“I hate all this spam – what can I do about it?”
Only so much. Spam filtering tools are still evolving. Let’s face it; they are simply software programs trying to determine based on known criteria what is spam or not. And there is no context.
Right now, you can expect that some emails you will receive – and send – will be misidentified as spammy. So off to the junk, spam, or trash folders they go, albeit erroneously.
This is a false positive. Since spam isn’t going to go away, here are a few tips to help you manage the inevitable.
Organize Your View
You can view email in the order of who sent it, the date or the Subject, and other criteria. Therefore, when reviewing your junk or trash folder for false positives, organize it by Subject.
Viewing by Subject helps the spam with the same Subject stick out like a sore thumb. This will allow you to confidently skip over them and move on to those possibly misidentified emails.
Next, as you peruse the list for those Subjects that appear to be legitimate, take a quick look over to see who sent it. If the name is in all lower case, the first name only, and you don’t recognize it or doesn’t make sense – skip over it. Then, you are safe to delete.
Always Check Before Emptying
Checking your junk, spam, and trash before clearing these folders out will help not delete legitimate emails. In my email program, PostBox, I can right-click and select “Not Junk” so that future emails make it through.
Often, spammy emails don’t have a Subject field. Or the Subject includes typical phrases used by spammers and has text formatting that triggers spam filters. When I run into this from contacts whose email lands in my junk folder, I send them a quick note to let them know.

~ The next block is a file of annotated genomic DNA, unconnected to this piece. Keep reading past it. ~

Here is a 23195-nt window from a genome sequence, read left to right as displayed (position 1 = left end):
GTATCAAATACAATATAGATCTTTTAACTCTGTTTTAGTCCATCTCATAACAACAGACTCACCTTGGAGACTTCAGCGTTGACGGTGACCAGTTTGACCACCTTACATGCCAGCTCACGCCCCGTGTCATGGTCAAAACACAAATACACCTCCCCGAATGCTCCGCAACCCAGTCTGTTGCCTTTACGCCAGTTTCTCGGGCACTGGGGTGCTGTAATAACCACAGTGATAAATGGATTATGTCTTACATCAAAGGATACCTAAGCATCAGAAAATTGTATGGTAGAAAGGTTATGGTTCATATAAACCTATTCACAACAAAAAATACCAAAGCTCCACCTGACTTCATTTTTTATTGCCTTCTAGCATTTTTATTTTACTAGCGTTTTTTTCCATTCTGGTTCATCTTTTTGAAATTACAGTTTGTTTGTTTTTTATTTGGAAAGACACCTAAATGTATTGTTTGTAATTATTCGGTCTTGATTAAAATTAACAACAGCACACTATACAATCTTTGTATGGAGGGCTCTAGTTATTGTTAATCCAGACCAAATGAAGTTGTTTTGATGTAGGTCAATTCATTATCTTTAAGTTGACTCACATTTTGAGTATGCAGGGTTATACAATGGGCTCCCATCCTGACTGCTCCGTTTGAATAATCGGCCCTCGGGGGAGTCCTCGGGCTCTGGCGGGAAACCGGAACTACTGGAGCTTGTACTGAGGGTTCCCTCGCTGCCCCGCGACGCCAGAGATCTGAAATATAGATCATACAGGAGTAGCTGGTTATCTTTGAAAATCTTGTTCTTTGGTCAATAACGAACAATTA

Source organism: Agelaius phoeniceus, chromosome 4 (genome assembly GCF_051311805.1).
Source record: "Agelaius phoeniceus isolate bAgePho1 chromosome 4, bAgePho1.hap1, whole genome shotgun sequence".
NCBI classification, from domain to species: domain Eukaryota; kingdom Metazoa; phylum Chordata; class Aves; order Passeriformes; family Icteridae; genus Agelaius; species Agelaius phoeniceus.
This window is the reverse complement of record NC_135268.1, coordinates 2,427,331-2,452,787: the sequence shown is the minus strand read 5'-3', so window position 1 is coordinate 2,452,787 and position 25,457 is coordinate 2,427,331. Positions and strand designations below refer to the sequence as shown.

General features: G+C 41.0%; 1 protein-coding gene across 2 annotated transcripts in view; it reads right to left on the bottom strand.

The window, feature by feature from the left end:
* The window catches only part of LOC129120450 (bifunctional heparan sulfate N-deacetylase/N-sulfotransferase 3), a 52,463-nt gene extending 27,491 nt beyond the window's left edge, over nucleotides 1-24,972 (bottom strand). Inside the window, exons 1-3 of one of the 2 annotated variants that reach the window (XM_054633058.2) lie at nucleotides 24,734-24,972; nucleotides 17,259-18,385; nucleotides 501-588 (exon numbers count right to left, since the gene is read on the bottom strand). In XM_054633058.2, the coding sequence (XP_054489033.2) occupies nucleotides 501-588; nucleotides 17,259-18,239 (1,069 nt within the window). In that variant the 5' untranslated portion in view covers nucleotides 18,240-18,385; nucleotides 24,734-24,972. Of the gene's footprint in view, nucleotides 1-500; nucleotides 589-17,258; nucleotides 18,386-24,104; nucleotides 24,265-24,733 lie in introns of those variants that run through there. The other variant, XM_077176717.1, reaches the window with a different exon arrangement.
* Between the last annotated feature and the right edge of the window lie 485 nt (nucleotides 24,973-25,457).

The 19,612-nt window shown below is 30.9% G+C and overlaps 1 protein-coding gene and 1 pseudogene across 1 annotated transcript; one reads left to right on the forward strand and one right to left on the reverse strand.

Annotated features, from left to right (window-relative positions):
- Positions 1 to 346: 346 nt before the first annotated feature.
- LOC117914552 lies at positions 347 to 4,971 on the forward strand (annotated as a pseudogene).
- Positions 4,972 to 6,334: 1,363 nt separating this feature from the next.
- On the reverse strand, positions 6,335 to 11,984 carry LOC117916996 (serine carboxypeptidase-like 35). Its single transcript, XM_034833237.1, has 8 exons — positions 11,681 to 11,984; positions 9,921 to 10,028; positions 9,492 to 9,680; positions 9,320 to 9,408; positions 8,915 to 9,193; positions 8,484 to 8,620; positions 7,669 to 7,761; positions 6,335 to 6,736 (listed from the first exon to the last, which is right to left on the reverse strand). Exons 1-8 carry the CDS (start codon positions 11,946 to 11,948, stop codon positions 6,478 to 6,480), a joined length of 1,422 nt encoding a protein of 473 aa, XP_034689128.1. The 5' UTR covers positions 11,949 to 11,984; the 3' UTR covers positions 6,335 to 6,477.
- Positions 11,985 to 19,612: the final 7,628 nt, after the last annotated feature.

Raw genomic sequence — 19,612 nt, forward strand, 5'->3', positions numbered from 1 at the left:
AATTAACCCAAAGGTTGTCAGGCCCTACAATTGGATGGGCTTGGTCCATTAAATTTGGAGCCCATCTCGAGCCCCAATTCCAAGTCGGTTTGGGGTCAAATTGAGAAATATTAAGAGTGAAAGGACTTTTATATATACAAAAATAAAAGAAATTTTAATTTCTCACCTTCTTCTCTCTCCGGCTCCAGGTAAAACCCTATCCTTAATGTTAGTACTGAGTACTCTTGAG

I then share why I think it happened (no subject, all lower case, text formatting) so that they know that their email to others could also be landing in the trash if it occurred to me. In addition, once a contact is on my email program contact list in my email program, they are on my whitelist.
Whitelist Contacts Immediately
With all the blocker software and network filters now included with ISP and hosting accounts, the first thing you want to do is set up your whitelist or approved senders list.
Check to see if your email program or provider automatically “whitelists” contacts added to your address book. Whitelisting will recognize your friends and your known contacts to ensure they have the best chance to land in your inbox.
If you sign up for newsletters or mailing lists, pay close attention to any notice of what email address you should immediately add to your approved or whitelist and then do it. Most sites will now tell you exactly what email address to add. If you are unsure, add their dot com to your list, so the email you want to receive from them comes through.
I advise what email address I will be sending from on the confirmation page on some of my websites. I also request that folks to add it to their whitelist so my emails get through. If you have a website, you want to do the same thing.
Use Attachment Limitations
What do attachments have to do with spam? Actually, it is about spam + attachments and security concerns. For example, I have my email program set to not automatically download attachments over a specific size.
This setting allows me to see if it is an attachment that I am expecting or even one I want to download. Then, if I don’t want to download it, I click the trash icon. Then, when I check email next time or empty the trash, that attachment is automatically deleted from the server without downloading.
You can set your download limit to match your available resources. Start at around 100,000 bytes. This means any attachment under 100K will be downloaded automatically and help keep your inbox. You then can review the larger attachments that come in that you were not expecting and that could be spam or malicious.
Spam is not going anywhere…
Yep, it is aggravating — and like you, I get frustrated that I have to spend time dealing with it. But, by putting these tips in place, you’ll find a bit of relief by letting your email filters and software do the best they can do.